Monday, January 7, 2013

A Peace Of Love // Reviews v. 01

In about two weeks while working at Ross Dress For Less, our car broke down. At first, everything seemed like hell. Going to run errands, getting groceries, going to work...all of it. Just pure hell.

Toughing it out, we walked everywhere on a daily basis. In combination of a three person household with a child, we each walked at least seven to ten miles per day. In total, that is far more than any average US citizen would walk in a given week if they were even lucky. But to add that on every single day for six months straight?

That would give the average US citizen a heart attack just from the thought, let alone having to actually do it.

There was this one instance where David, Zak (in a stroller, one mile is enough torture for a kid to walk) and I ended up walking all over town (approximately seven miles, not including the rest of what we had to walk later on that evening) to get food at food banks.

Just for the record, before anyone wants to judge us on our circumstance, we live in a home that has a total of $1500 in bills (which is the state average for those with two-individual income and a child on the minimum with no cable, no phone and no luxuries). At the time, Wilson and I did not have a job and was solely supported by David's income. So it was a major blessing for Wilson and I to have found a job when we did, or we really would have been on the streets and that just wasn't going to happen. What we did without a car and three jobs, was to support us in every way possible without starving ourselves to death (it would have been nice to receive Food Stamps, but we were "over-income").

My main goal in 2012 was to support my family and to get them back on their feet. That meant to have a job long enough to get everyone on their feet and to get Food Stamps so we could get bus passes while we waited on getting the car fixed. Adding Andre to the addition of our already three individual home with a kid, was just the icing on the cake. It helped me with being able to stay-at-home to watch my son and our animals, to manage the home, to start the jobs I originally wanted to do while working at Ross and to have more time for things that truly meant something to me, while he worked alongside Wilson and David at an operational business.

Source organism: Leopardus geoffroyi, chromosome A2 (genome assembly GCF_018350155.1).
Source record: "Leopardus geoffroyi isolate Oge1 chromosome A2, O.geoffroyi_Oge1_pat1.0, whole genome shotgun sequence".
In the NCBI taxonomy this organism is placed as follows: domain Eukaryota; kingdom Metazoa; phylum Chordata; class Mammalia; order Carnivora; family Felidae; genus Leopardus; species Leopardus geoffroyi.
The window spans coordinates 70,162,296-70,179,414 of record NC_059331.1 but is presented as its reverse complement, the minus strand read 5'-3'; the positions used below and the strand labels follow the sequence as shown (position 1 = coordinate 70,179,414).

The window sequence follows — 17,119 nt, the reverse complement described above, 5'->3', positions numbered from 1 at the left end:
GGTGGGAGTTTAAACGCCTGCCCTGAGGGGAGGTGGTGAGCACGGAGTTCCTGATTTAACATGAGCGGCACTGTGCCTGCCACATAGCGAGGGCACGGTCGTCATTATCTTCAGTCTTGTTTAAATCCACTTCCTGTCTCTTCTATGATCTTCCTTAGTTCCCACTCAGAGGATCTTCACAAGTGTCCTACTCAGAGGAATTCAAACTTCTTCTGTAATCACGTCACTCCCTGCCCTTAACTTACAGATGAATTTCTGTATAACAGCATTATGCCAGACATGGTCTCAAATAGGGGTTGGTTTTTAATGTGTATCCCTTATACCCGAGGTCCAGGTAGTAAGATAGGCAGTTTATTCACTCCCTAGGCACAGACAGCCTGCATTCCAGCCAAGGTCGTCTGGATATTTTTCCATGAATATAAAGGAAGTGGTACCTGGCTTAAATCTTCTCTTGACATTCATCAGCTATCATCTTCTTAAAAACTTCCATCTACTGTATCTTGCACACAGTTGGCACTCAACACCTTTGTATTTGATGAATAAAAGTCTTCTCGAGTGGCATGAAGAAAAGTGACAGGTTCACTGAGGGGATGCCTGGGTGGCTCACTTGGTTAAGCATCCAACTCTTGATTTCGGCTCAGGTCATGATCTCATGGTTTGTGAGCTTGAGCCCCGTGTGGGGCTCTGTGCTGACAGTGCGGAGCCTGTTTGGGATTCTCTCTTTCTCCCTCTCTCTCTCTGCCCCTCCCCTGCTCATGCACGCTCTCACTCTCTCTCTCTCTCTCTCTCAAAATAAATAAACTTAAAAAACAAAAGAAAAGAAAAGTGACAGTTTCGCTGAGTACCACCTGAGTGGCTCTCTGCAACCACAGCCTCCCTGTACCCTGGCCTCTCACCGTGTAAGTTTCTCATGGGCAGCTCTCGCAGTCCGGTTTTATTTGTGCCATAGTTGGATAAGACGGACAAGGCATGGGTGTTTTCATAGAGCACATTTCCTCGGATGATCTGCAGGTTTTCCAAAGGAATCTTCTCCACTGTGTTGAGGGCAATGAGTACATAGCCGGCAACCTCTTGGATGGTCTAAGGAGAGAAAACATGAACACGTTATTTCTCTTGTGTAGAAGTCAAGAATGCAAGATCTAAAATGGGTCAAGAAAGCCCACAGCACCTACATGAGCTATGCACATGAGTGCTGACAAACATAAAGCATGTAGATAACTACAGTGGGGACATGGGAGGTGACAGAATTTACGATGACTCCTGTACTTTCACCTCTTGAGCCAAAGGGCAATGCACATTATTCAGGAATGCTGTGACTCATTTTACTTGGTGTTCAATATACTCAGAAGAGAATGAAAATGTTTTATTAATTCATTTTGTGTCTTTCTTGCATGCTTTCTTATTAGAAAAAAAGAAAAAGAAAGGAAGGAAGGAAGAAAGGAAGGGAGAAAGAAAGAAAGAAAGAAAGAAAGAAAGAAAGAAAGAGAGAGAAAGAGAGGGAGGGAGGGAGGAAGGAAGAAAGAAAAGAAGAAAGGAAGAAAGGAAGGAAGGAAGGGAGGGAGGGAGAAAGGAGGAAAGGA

[ c/o Fred Novicki & Dumpster ]

But back to the original story of walking seven miles to Food Banks across the entire town of Grand Junction. We ended up leaving at 10 and wound up arriving back home at 3 in the afternoon. Five hours people, five!? Add that onto the 20 pounds of food we each had to carry.

You would think that we would have slowed down just to smell the roses. Wrong!


David and I ended up organizing all the food we got into our refridgerator and pantry (which took at least some 30 odd minutes) before deciding on taking a break. This break so-called turned into watching a documentary named Dive! Living Off America's Waste.

"Inspired by a curiosity about our country's careless habit of sending food straight to landfills, the multi award-winning documentary DIVE! follows filmmaker Jeremy Seifert and friends as they dumpster dive in the back alleys and gated garbage receptacles of Los Angeles' supermarkets. In the process, they salvage thousands of dollars worth of good, edible food - resulting in an inspiring documentary that is equal parts entertainment, guerilla journalism and call to action."